Intrinsic motivation leads to greater persistence, improved performance and enhanced well-being in a physical setting; this would help support Duckworth’s research of grit whereby working towards singularly important goals being the hallmark of high achievers in every domain. While passion and intrinsic motivation stems from innate physiological need of competency and represents the prototype of self-determined behaviour, self-determined extrinsic motivators, which are extrinsic motivators which have been internally rationalised with oneself, become activities which are being carried out as are important and concordant to one’s values (Mageau, 2003). Self-determined forms of motivation also result in optimal behaviour, resulting in peak performance and persistence (perseverance for this example) (Deci and Ryan, 2008), important factors remembering deliberate practice can take supreme effort and concentration with top performers only able to complete between 3-5 hours per day.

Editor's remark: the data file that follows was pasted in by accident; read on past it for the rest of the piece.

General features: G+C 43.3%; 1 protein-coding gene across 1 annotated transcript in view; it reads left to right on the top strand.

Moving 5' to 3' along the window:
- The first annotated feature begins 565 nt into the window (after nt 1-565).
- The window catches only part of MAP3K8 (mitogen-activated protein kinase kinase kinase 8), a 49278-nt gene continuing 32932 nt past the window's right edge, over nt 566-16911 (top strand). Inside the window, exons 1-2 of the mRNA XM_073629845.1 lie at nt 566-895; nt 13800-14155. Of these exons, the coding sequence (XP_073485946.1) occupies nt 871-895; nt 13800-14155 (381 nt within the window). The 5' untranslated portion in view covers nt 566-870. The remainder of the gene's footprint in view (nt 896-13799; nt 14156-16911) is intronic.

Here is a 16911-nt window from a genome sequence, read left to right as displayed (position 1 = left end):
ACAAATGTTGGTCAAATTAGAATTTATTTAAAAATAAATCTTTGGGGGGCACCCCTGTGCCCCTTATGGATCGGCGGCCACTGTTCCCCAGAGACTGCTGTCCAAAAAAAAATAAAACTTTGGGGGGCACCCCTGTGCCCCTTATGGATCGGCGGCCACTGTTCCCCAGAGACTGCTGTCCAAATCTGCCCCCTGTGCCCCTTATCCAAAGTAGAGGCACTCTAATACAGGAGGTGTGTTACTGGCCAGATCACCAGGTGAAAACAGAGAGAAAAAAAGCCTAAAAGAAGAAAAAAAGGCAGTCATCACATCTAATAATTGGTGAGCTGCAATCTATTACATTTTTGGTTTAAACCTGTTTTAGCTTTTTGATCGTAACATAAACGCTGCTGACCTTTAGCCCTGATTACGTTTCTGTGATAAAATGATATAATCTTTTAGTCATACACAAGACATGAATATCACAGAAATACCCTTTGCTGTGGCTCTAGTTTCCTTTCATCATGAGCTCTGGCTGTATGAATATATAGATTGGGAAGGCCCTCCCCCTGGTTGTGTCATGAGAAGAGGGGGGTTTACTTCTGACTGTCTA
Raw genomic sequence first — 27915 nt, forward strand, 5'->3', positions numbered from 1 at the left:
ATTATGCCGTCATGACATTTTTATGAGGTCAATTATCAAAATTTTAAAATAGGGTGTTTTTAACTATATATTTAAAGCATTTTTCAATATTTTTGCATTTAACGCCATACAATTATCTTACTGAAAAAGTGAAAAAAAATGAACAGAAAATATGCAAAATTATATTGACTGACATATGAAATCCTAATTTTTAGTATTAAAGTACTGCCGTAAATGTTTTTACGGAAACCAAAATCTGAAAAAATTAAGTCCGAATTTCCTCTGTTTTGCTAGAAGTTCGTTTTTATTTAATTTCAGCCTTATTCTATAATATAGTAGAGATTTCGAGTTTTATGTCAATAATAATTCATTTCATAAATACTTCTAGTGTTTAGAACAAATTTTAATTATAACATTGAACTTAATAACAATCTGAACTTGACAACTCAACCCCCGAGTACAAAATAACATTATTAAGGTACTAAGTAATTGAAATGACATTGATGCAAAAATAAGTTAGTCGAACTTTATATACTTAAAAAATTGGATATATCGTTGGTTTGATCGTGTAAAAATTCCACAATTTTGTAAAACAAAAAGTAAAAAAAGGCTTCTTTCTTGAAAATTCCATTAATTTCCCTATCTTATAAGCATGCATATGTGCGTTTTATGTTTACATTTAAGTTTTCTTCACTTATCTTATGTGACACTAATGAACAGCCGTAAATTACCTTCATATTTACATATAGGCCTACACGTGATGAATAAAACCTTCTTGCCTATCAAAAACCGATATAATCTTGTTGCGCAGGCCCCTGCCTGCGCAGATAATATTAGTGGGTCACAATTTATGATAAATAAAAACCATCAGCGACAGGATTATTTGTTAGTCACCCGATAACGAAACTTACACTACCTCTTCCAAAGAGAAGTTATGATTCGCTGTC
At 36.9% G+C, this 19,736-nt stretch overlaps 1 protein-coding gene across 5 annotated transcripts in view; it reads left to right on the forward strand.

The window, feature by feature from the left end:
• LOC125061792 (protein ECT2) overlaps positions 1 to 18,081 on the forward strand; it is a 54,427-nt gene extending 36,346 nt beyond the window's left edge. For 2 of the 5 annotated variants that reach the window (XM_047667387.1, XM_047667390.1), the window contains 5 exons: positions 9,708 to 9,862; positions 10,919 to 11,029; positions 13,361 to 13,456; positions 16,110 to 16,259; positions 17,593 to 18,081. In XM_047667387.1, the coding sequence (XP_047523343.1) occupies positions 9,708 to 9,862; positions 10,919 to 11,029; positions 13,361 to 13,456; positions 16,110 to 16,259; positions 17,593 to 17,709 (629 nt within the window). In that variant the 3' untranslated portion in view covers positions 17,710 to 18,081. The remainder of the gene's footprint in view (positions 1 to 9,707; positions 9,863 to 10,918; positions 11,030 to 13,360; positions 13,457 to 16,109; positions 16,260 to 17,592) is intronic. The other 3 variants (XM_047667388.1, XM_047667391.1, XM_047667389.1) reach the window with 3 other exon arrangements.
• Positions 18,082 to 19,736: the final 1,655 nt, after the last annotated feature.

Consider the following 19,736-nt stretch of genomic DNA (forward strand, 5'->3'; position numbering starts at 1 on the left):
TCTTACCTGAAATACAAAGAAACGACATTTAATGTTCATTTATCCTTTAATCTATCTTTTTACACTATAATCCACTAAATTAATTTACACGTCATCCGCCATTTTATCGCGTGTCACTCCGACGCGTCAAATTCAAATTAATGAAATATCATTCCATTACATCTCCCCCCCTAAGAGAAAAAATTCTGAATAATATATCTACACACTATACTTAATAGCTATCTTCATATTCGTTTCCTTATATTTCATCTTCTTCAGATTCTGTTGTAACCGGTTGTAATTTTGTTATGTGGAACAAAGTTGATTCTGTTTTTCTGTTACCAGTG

Elite age grade players whom are aligned with task involvement goals and judge their competency through self-referenced targets or goals, are recognised as evoking high effort to obtain mastery and continually improve personal performance. Remembering grit predicts achievement in really challenging and personally meaningful contexts, their ability and effort is not differentiated by others and the perceived ability is self-determined and success only realised when mastery is achieved. Ego involvement or orientation shows athletes are more concerned with their evaluation against normative standards and recognise success as measurement against others, which is now infinity more conman in the world of social media, when performing as equal as others with less effort; therefore, not displaying striving for mastery or being focused on task. We can assist as coaches or supportive educators by encouraging a growth mindset through personal practised humility, both teaching and encouraging optimistic self talk with the athletes and supporting emotion free mistake making to encourage exploration and development as opposed to seeing mistakes as harmful or problematic. For that reason, it is important for coaches and supporting staff to both recognise and support player's passions and make SMART goals, coined by Wade Gilbert, which are targets acknowledged as Specific, Measurable, Attainable, Realistic and Time bound. Adopting those practices and ideas shall acknowledge and encourage grit within the player.